John Shakespear has come a long way since choir school and his post-punk-meets-the-Chili-Peppers high school band. And while his solo material revolves around acoustic guitar and lo-fi sounds – quite different from his previous musical endeavors – some things haven’t changed.

His classical and choral studies return in the form of vocal layering, his kindergarten friend Parker Crane (with whom he formed that post-punk high school band, The Deloreans) produced and plays drums on songs on the No Wires EP, which is packaged in the warm, lo-fi sound – “hiss and all” – of the tape machines and older mics of Boca Studios. Even the album art is a return to the past: a local artist’s rendition of a hike Shakespear took in Northern Thailand.

Though his musical education began early at St. Paul’s Choir School, it wasn’t until Shakespear was living in Cambodia that he began seriously pursuing music as a career as part of a funk band called Durian. “We played rooftop bars, hostels, docks that were sinking into the Mekong. I was hooked,” he tells me.

Certainly, he must be; now back in Boston, Shakespear is a member of three other local bands: Atlas Lab, Dr. Fidelity, and Good Harbor, with other collaborations in the works. And, though he still plays funk music as a member of Cambridge-based Dr. Fidelity, his solo material takes on a softer, folkier sound. The lyrics, too, address more personal issues: “There are some things I don’t feel comfortable putting in somebody else’s mouth, in case they don’t want to be saying them.”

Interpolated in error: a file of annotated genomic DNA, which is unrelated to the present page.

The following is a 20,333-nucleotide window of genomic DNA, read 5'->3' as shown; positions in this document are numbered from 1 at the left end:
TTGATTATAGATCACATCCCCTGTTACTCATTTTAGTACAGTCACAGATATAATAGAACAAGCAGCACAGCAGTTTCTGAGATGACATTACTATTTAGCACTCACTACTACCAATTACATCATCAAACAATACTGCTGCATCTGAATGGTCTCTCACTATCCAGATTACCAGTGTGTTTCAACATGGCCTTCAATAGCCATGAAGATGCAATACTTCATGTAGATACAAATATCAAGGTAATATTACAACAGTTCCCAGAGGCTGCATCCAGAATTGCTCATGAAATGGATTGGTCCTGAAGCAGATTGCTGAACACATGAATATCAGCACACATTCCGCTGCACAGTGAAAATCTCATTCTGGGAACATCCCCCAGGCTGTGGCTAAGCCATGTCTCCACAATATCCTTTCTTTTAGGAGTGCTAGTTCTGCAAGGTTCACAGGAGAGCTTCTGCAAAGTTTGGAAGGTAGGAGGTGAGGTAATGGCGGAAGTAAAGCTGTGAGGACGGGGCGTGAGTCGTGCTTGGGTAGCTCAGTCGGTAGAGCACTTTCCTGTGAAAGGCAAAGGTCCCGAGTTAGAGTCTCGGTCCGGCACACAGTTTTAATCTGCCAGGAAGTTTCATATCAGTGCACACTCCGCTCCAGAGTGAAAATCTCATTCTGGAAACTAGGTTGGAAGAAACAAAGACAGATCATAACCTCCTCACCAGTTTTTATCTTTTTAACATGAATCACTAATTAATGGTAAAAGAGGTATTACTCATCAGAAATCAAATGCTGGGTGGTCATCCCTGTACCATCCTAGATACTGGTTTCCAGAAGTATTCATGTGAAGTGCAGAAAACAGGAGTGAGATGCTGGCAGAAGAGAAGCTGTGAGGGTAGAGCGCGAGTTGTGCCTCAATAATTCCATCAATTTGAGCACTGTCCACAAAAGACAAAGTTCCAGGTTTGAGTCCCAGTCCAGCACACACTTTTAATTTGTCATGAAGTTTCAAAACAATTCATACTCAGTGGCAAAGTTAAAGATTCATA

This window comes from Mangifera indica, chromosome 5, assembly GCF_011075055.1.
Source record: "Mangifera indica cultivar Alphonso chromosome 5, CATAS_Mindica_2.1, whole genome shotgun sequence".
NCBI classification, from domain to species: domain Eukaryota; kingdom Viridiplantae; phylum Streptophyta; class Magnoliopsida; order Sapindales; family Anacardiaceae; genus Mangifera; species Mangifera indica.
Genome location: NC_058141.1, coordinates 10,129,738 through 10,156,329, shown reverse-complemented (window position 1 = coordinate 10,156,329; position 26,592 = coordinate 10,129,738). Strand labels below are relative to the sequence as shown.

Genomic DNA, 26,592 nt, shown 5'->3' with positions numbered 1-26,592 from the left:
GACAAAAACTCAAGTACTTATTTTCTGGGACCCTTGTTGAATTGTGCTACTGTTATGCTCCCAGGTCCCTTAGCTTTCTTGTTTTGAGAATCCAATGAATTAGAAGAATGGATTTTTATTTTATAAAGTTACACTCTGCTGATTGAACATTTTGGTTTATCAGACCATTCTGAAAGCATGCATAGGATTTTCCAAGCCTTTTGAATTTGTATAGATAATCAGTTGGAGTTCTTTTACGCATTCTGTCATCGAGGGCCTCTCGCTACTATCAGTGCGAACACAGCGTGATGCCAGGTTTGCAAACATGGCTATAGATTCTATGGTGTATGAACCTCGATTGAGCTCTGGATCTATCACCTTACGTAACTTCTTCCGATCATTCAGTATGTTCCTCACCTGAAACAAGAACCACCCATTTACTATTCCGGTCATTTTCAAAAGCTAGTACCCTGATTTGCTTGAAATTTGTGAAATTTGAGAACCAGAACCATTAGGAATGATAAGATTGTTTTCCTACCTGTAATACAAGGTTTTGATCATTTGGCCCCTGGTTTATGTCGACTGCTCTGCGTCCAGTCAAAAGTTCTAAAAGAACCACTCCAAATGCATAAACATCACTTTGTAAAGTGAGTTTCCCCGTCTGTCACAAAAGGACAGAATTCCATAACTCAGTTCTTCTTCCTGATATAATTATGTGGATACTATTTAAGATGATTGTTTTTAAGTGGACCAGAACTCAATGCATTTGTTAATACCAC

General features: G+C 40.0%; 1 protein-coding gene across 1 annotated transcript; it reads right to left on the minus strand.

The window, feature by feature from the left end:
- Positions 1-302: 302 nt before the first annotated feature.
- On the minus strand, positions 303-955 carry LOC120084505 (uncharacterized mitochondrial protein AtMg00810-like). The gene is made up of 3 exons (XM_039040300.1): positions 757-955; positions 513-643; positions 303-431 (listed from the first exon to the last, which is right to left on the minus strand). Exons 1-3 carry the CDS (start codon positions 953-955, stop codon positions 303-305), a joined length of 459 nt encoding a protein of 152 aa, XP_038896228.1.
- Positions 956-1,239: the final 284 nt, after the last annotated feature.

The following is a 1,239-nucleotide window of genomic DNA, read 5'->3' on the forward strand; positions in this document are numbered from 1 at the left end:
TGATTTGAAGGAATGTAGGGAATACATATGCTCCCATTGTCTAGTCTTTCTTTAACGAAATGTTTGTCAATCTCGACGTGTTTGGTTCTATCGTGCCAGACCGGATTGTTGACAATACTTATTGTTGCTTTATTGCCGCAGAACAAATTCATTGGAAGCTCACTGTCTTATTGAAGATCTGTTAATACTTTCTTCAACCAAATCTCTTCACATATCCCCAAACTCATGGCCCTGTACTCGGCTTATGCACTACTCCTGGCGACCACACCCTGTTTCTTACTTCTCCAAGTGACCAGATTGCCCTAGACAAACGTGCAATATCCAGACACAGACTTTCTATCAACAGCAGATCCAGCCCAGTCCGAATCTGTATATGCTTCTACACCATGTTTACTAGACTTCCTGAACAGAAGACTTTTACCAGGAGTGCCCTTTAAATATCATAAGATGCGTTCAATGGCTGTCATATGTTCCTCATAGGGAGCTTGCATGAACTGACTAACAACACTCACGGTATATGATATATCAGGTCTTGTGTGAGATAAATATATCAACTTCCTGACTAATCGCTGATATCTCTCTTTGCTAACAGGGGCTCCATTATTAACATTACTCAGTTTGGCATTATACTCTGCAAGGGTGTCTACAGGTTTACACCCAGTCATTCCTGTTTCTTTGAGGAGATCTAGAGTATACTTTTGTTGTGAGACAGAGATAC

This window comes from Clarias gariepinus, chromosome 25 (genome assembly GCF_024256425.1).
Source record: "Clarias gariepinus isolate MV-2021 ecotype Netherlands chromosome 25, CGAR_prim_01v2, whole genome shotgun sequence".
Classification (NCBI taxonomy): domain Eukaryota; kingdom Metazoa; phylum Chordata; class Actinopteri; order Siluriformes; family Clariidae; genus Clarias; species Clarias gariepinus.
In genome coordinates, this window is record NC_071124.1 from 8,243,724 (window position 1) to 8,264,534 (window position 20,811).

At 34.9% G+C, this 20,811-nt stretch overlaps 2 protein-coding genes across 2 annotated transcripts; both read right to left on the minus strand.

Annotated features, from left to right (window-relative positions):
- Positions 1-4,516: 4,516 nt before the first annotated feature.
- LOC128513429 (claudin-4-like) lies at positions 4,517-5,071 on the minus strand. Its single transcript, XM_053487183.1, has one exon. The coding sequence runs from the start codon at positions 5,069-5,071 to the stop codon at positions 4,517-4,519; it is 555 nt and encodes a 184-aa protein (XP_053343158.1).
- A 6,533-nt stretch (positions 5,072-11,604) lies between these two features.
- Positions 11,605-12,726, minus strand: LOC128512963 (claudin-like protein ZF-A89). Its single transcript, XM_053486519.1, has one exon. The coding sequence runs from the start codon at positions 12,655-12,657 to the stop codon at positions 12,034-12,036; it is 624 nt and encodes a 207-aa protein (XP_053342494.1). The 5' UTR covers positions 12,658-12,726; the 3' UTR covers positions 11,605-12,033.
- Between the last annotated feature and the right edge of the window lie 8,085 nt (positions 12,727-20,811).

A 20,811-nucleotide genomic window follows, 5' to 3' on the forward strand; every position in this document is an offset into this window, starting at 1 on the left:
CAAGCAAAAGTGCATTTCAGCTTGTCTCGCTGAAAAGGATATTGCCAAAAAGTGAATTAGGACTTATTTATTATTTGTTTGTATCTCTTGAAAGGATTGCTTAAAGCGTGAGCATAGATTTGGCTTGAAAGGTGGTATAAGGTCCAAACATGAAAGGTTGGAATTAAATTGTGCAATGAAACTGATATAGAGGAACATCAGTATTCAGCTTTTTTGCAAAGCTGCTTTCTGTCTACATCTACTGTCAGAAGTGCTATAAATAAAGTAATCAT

When asked to describe his music without using genre names, Shakespear offered a detailed narrative: “It’s early spring in the mid 1960’s, and a drifter drifts into a bar. It’s raining lightly outside, but the air going in from the street isn’t cold. He orders a black coffee and opens an old book.”

“I tried,” he says with a laugh, but the description is pretty spot-on. There’s a loneliness to the music, perhaps amplified by the hint of Damien Jurado in his sound, or the shadowy, scattered characters of the album art. Like the drifter in the unnamed bar, the EP deals with “a search for purpose – for that Philippe Petitit feeling, where you know exactly what you want.”

Philippe Pettit is the French high-wire walker from the documentary “Man On Wire” whose wild dreams inspires the first track, “No Wires.” But the song is less about dizzying feats of gravitational defiance than it is about the sheer will and devotion to that dream– or more accurately, “the longing for a clear purpose.”

“We chase that feeling in different ways: in people (“Lost in California”), in jobs (Craigslist), in foreign places (“Expatriates”), in homes (“Settle In”),” Shakespear tells me.

But there’s still a light-heartedness to the songs, highlighted by the cheeky rhymes about resume bullet points and Lunchables on “Craigslist.” And once in a while, hope winks at us from behind lines like “I was lost in California when I finally found a way, between the trash along the shoreline and the beauty of the bay.”

You can hear Shakespear perform at his album release show at the Middle East on March 30th – you’ll catch a smile or two whenever he eagerly looks out at the crowd, looking quite content to be on stage. Until then, take a listen to his songs below:

One Response

  1. Vincent Murphy

    Very well put together.Cogent writing and excellent quality to music,benign,haunting. THANK YOU


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